For Andrew Kness, agronomy Extension agent with the University of Maryland, getting a recent phone call about possible tar spot in a Maryland field wasn’t a surprise.
“This is probably the tip of the iceberg. I do think that the next couple of years, we're just going to start seeing it as very common. It could be as common as gray leaf spot, or even worse," he told a group of growers at The Mill’s annual crop showcase.
The state’s first confirmed positive test for tar spot was late last month at Clear Meadow Farm, where The Mill holds its annual crop showcase. The topic was added at the last minute to The Mill’s agenda, and Kness is urging growers who see it to report it as soon as possible.
“We want to know where it is; we want to know where it’s spreading,” he says.
Since July 13, tar spot has been confirmed in at least 19 counties in Michigan; five counties across south-central and eastern Pennsylvania, and Crawford County in northwest Pennsylvania; and now in Maryland, although Kness thinks it’s likely spread to other counties.
Although tar spot can be misdiagnosed, there are a few things that make it easy to identify, he says. For one thing, the raised black spots on the leaves, which can mimic other plant diseases, can’t be scraped off.
Soaking a leaf in a little bit of hand sanitizer, or alcohol, Kness says, is also an effective way to tell if what you’re seeing is tar spot or something else. If the spots come off, then it isn’t tar spot.
The disease is caused by the pathogen Phyllachora maydis and is believed to overwinter and spread in crop residue. It is believed to only affect corn, and experts recommend rotating away from corn for at least a year to break the disease cycle, especially in a field that has had tar spot before.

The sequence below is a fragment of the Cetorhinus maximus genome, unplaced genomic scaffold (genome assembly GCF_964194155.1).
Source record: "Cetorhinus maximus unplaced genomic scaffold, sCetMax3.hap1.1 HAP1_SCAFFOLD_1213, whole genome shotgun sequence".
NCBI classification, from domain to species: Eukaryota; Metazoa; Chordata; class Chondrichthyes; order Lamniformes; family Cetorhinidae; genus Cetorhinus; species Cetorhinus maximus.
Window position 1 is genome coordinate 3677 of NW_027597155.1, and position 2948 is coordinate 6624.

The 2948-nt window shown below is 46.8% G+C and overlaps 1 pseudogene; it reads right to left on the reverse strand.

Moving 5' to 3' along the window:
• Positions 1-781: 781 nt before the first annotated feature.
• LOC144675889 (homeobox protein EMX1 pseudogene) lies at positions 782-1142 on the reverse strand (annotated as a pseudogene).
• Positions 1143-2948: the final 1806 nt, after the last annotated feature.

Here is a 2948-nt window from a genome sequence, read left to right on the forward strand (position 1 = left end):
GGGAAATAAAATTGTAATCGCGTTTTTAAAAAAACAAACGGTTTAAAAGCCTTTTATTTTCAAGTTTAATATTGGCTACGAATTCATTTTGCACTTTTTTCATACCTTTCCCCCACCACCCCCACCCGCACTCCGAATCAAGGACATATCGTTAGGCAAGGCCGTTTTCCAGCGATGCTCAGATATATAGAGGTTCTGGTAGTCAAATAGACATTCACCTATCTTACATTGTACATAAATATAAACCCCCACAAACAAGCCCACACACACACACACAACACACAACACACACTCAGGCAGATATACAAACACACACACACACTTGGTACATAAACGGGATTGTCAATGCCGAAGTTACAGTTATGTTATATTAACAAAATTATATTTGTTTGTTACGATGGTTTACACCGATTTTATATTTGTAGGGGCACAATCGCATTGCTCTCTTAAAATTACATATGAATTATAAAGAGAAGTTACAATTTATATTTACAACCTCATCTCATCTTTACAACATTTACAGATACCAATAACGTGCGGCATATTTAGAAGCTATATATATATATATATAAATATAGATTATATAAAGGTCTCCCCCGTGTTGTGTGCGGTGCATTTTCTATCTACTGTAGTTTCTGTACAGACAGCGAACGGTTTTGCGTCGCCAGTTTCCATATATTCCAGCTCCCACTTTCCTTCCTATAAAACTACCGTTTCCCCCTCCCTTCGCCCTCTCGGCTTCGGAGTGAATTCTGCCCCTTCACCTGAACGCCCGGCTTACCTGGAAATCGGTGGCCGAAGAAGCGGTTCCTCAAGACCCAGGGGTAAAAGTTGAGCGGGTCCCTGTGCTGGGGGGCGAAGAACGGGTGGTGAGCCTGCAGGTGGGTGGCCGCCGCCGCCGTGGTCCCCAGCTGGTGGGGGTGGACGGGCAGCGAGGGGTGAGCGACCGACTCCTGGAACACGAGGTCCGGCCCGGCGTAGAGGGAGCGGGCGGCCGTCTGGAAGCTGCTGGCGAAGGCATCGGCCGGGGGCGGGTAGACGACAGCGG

Some fungicides can be effective, but it really depends on timing.
“Fungicides from tasseling to R1 are likely effective,” Kness says. “This is where they are finding the biggest bang for their buck in the Midwest, and there are folks looking at earlier applications in the growing season.”
Under favorable conditions, tar spot can cause severe yield losses; more than 50% yield loss has been reported in the Midwest. Tar spot in the upper canopy of a plant is particularly worrisome, he says, because this is where it can most affect yield.
“This is where the factory is,” Kness says. “Lower in the canopy, it definitely could spread to the higher parts, if weather is good for it.”
According to the online Crop Protection Network, tar spot severity on ear leaves at R5 (dent stage) can exceed 50% in susceptible hybrids when conditions are right for disease development. The leaves of infected plants will prematurely die when severity is about 30% or more.
The best conditions for tar spot development are temperatures between 59 and 70 degrees F, relative humidity of at least 85%, and more than seven hours of leaf wetness.
Judging by the fact that the disease has returned to places where it was found a few years ago, such as Lancaster County, Kness says that it is safe to assume that the disease can thrive in the mid-Atlantic and Northeast.
Choosing hybrids that have some sort of resistance to tar spot will be crucial this fall, he says, if you’re in an area where the disease has been reported. The pathogen that causes tar spot overwinters in residue, so working the residue into the soil usually helps. Rotating to another crop to break up the disease cycle will likely also help.
The tar spot pathogen is believed to have come from Central America and Mexico where conditions are ripe for its development and spread. It was first identified in the U.S. in 2015, and in 2018 a major outbreak in northern Indiana spread to surrounding states.
In Latin America, growers use resistant corn hybrids to control its spread.